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‘National security at risk’: DoD officials ask Senate to reverse FCC’s 5G decision

5G Smartphone city graphic. (Christoph Scholz/Flickr)
May 08, 2020

Top Defense Department officials are asking the Senate to reverse a decision by the Federal Communications Commission (FCC) allowing the a company develop technology that might disrupt the U.S. military’s use of GPS.

The officials appeared before the Senate Armed Services Committee on Wednesday asking the committee to reverse the FCC’s decision. The FCC made a decision on April 20 to allow a communications company, Ligado, to set up the fifth generation of communications technology, also referred to as 5G, the Washington Examiner reported.

“We don’t want the warfighter to have to call an 800 number to report interference,” said Gen. Jay Raymond, Commander of U.S. Space Command, saying that the FCC proposed a solution if a GPS system failed in a tank, airplane, or weapon fails.

“GPS allows us to shoot, move, and communicate with speed, precision, and over great distances,” he added. “It is employed in every step of the kill chain to defeat our adversaries.”

Committee chair, Republican Senator Jim Inhofe of Oklahoma said the FCC decision was made amid a distraction caused by the deadly coronavirus. Covid-19, the disease caused by coronavirus, has currently infected more than 1.2 million Americans and 3.8 million people worldwide , according to Johns Hopkins latest tracking data. The FCC voted unanimously to allow Ligado to develop a 5G network using a ground emitter on a radio spectrum next to the mobile-satellite services band used to receive faint signals from space.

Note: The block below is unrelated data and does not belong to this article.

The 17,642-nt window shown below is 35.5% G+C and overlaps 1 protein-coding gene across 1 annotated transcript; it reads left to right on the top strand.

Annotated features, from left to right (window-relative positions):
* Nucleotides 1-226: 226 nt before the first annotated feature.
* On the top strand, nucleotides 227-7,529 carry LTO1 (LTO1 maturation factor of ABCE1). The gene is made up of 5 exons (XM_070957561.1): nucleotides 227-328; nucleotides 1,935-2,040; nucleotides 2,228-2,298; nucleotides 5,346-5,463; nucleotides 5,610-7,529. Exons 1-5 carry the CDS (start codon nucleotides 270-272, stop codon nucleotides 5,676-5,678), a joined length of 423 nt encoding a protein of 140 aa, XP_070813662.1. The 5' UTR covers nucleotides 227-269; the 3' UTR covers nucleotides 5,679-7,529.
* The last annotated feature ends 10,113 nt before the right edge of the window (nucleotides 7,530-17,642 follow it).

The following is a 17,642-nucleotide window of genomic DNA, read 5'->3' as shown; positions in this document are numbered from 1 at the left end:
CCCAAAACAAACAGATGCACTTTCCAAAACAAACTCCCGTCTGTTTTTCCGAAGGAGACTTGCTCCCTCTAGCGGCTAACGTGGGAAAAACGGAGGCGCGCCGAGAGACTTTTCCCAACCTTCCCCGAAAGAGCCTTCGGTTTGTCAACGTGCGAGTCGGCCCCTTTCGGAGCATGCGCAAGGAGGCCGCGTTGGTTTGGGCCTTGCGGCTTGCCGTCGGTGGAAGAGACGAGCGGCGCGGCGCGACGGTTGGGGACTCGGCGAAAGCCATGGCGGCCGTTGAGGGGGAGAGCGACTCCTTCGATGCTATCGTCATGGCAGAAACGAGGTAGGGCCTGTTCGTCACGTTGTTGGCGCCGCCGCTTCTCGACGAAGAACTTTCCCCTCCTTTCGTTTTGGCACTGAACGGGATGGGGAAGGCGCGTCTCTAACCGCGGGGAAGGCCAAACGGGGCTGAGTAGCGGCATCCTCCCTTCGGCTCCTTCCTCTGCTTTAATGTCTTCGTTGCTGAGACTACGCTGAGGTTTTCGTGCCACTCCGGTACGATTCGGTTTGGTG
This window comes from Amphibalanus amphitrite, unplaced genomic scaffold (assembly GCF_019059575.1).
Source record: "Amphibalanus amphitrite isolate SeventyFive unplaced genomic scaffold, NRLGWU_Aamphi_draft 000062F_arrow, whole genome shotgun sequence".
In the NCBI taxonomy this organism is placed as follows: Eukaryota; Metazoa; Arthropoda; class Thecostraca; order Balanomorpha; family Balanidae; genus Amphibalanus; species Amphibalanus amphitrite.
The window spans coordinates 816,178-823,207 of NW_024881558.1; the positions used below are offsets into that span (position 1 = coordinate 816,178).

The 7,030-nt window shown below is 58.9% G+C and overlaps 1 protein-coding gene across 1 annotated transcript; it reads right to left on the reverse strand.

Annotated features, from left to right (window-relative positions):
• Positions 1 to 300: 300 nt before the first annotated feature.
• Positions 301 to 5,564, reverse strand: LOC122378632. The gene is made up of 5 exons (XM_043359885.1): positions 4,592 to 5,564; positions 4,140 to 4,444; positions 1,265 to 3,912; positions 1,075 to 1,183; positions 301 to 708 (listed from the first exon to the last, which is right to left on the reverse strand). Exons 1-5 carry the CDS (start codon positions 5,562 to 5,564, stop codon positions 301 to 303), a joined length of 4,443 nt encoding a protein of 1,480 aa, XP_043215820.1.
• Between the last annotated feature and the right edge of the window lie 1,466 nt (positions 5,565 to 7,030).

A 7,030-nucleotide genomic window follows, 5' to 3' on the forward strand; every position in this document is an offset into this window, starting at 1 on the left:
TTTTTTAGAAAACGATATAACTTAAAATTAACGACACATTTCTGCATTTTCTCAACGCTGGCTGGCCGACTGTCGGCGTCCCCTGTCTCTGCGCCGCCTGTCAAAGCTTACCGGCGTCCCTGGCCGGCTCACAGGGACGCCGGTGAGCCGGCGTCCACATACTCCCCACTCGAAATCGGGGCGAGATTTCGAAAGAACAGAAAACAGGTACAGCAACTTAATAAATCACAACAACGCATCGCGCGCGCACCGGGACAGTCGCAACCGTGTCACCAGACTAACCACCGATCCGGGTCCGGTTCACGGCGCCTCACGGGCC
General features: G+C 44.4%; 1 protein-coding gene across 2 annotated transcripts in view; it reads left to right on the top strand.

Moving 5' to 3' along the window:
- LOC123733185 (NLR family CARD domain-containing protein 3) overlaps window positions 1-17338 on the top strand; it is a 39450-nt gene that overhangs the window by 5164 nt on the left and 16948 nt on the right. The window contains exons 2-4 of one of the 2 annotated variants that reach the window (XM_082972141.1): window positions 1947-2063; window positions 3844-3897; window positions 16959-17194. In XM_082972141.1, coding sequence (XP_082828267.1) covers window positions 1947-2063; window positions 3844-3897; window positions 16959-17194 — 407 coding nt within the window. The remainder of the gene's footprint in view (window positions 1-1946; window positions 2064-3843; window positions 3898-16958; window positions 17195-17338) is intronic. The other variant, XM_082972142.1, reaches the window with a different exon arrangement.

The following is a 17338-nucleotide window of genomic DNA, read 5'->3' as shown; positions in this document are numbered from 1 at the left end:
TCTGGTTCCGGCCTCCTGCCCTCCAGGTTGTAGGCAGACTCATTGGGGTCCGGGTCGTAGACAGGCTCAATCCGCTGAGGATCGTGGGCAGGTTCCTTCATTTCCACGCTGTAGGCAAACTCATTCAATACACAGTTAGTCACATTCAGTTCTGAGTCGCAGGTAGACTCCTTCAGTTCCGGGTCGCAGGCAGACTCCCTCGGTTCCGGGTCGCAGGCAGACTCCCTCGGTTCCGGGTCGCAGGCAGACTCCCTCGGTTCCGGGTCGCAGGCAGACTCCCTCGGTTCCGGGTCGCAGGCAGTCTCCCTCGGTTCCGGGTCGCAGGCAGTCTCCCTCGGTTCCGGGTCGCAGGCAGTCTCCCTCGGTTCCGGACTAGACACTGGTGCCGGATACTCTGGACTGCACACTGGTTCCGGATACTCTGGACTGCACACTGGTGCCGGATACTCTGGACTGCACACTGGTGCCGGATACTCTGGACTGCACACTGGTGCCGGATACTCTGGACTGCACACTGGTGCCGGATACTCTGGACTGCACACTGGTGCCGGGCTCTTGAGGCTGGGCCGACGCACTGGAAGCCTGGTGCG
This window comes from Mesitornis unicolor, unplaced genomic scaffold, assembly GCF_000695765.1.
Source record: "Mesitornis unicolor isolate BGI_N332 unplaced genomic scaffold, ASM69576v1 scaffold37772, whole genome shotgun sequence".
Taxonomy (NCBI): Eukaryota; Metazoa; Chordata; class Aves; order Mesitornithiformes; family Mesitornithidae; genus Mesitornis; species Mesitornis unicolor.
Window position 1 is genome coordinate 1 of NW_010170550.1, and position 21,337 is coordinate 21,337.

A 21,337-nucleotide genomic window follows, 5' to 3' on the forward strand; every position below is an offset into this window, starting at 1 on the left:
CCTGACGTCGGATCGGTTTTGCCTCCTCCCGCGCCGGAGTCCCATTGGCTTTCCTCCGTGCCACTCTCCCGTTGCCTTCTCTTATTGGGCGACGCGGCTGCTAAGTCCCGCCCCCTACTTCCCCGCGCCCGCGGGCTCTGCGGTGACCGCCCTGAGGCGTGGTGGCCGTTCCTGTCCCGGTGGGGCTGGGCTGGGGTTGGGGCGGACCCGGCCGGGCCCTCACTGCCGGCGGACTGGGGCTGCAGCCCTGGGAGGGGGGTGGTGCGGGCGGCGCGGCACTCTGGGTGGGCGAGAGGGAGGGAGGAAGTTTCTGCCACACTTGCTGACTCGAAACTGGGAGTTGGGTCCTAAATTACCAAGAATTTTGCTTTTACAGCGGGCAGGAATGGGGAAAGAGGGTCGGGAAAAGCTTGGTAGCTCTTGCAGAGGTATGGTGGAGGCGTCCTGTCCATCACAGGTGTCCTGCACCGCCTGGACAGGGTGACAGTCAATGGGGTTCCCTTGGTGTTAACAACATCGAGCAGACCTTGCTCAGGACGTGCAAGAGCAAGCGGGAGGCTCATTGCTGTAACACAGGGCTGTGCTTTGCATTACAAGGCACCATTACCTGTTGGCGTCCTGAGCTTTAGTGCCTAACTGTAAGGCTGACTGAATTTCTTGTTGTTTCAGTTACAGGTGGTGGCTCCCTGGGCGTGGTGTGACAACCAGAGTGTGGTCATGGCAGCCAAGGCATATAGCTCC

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Describing how loud Ligado’s ground-based signal would be, under Secretary of Defense for Research and Engineering Michael Griffin said in his testimony that the disturbance from the 5G network would be akin to going from the sound of rustling leaves to 100 jets taking off at once.

“If zero decibels is barely audible and 140 decibels is a jet takeoff, then what we are trying to do with GPS is to hear the sound of leaves rustling through the noise of 100 jets taking off all at once,” he said. “We will have to redesign and redeploy equipment, and the cost will be hundreds of billions of dollars and decades of deployment time.”

Further emphasizing the importance of preserving the spectrum used for space signals, Griffin said the signals have to operate ina “noise pristine environment.”

“It’s recognized globally as a zone reserved for satellite signals coming from space, not for emitters operating on the ground approximately a billion times more powerful than the GPS signal. These ground emitters will interrupt, reduce the accuracy of, or jam the GPS signal,” he said.

Pentagon Chief Information Officer Dana Deasy didn’t say how much removing the GPS chips from millions of military assets, including highly classified systems, would cost. However, he noted that tests conducted by the Air Force in 2016 demonstrated interference at the levels suggested. Deasy also said the department will prepare a petition to reconsider the approval.

“It’s not like you can pull that asset out and simply install a new one that won’t cause interference,” he said. “FCC needs to reverse their decision.”

If the United States does not reverse course, it risks losing operation advantages to rivals including Russia and China, according to Raymond.